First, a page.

When Elfie is growing up I never, ever want her to consider herself different. Despite the medication and the doctor’s appointments she will always be normal. One hugely comforting thing I took from my last post about her is that it’s not just us in a difficult situation; every family has their quirks, their intricacies, their differences. People have problems and issues but they just don’t get discussed, and that’s why it’s easy to feel isolated and alone. So thank you a million times over to everyone who commented, it really reassured me.
Saying that, when you’ve had what feels like 24 hours from hell it can be difficult to remember what the eff your version of normality is.
Sunday was wonderful; a lie-in and morning of cooking and playing before we welcomed some friends from our old Shoreditch life into the countryside. I made a retro prawn cocktail, beef shin stew and apple pie, and we had such a great afternoon of storytelling and reminiscing. But that evening after her bath all Elfie wanted to do was cuddle, which she usually hates, and is a sign she doesn’t feel good. We cuddled through In The Night Garden and she went off to bed, but when I checked on her at 10pm she was fiercely hot.
I stripped her bedclothes off and checked her temperature – 38.5, 2 degrees hotter than normal. No diarrhoea or vomiting, but she was obviously weak and in discomfort. This is the point I always start to panic a little bit, start wondering if we should pack a bag for the hospital, call the doctors, check her blood sugar. I think ahead and wonder who we will speak to on the phone, whether it will be a nurse or a doctor and how I will put into words what is happening. Having to explain to a medical professional what is wrong with my little girl and the treatment she needs feels wrong, unnatural and leaves me feeling nervous when we know more than them about it as is often the case. I worry about having to spend two days on a noisy overly warm hospital ward, with neither of us getting any sleep (Elfie because of the lights and crying, me because I have never met anyone who can sleep in a plastic chair).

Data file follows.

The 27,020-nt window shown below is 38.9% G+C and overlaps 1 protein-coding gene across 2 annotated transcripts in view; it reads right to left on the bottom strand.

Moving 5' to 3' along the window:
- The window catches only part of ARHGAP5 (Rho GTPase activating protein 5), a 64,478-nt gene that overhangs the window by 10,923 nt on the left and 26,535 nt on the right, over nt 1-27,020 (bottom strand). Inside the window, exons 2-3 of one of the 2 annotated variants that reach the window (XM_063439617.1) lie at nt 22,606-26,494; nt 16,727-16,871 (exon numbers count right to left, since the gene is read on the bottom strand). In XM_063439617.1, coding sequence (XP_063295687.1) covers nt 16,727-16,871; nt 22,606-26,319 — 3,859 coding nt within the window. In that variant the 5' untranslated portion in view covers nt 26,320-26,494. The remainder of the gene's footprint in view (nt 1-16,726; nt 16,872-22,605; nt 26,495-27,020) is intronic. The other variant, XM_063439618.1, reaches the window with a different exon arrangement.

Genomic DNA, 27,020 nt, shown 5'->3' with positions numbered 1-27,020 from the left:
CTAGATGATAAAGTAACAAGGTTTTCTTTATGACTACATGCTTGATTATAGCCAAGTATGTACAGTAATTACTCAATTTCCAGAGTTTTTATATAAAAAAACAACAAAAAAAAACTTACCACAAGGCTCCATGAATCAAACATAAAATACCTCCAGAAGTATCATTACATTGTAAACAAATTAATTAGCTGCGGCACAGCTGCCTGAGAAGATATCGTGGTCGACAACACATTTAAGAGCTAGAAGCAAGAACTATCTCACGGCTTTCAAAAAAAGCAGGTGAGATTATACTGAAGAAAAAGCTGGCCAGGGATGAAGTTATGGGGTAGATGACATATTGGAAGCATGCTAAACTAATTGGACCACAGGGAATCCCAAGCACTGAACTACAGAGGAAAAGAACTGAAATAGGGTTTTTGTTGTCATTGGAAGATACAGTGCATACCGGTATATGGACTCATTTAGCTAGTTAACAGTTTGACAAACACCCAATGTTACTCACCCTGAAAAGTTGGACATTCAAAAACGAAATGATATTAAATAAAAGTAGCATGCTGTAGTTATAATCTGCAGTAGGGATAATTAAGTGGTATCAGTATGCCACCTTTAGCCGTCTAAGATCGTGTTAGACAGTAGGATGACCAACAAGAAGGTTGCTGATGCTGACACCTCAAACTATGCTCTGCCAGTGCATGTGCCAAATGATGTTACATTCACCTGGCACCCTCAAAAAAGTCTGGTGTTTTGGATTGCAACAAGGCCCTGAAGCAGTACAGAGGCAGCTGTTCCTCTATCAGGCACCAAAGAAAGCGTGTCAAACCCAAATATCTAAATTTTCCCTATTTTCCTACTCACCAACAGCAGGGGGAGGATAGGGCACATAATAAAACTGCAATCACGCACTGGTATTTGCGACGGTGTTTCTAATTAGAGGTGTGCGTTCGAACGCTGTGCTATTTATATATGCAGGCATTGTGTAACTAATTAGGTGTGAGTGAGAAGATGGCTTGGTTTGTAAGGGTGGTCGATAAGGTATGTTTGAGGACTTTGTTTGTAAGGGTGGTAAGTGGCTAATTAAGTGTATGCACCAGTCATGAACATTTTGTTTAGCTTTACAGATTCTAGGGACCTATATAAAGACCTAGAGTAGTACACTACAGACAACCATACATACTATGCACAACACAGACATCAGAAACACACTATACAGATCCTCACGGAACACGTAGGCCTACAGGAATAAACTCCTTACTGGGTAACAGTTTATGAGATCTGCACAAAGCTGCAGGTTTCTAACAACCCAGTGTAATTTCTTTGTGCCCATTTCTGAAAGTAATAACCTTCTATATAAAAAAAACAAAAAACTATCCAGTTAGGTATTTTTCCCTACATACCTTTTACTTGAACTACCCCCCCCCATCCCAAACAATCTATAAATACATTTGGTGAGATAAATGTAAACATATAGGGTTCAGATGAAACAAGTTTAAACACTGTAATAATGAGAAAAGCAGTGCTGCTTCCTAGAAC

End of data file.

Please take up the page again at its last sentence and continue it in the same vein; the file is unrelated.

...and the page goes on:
Luckily the last time we saw her specialist in Nottingham I’d asked them to draw up a new copy of her ‘sick day rules’: a two-paged document spelling out her condition, her current medication, the names and emergency numbers of her consultants and exactly what to do in case of varying degrees of illness. At this stage he was the least worrying, with a temperature over 38 but no sickness or diarrhoea, which are immediate ‘go to hospital now’ signs. She’d eaten very well that day so I knew her blood sugar would be decent, so we administered her medication alongside ibuprofen and paracetamol to ease her discomfort and bring her temperature down.
She fell asleep in between us in our bed – something that hasn’t happened for over a year, since she was a tiny baby. Of course this meant I got no sleep as I kept checking her little sweaty back for a temperature (it peaked at 39.4) or stroking her head as she moaned. She was so hot and shivery and sad.
At 4am her temperature had stabilised enough that we could put a babygro back on and put her back in her own bed. It’s all a bit of a blur but I remember getting up to her three times, stubbing my toe each time, and Will doing the same (minus the stubbing).
Today was a haze of making sure we all ate vaguely on time, working, catching half an hours sleep when we could and CBeebies. Lots of CBeebies.
Writing all this down is making me feel slightly self indulgent, but I wanted to put into words how utterly drained I now am. The long night watching over my poorly shivering baby, watching for signs that would mean a speedy drive into hospital. The tears today at the unfairness of how difficult life can be, and the thought that this is what she’ll have to struggle with every time she’s ill. The work deadlines I still had to meet even though all I wanted to do was hug her all day.
Every time she is ill like this I feel like it mentally sets me back 6 months. Reminding myself how swiftly she can become so poorly is terrifying and means I will be loathed to leave her alone for the next few weeks, and definitely not overnight. I want to wrap her up in cotton wool and never let go. I was not built nor prepared for this level of worry.
But I need to take a step back and look at the bigger picture; motherhood is tough for me but it’s bloody hard for everyone else too. Other mothers experience much worse and survive, and we all get by on miniscule amounts of sleep. There are weird baby illnesses, teething, development issues… so many trials that other families go through. I need to remember that Will and I have a bright, beautiful child who is completely healthy 95% of the time and a pleasure to look after 100% of the time. I’ve had my day of feeling sorry for myself, now it’s time to move on.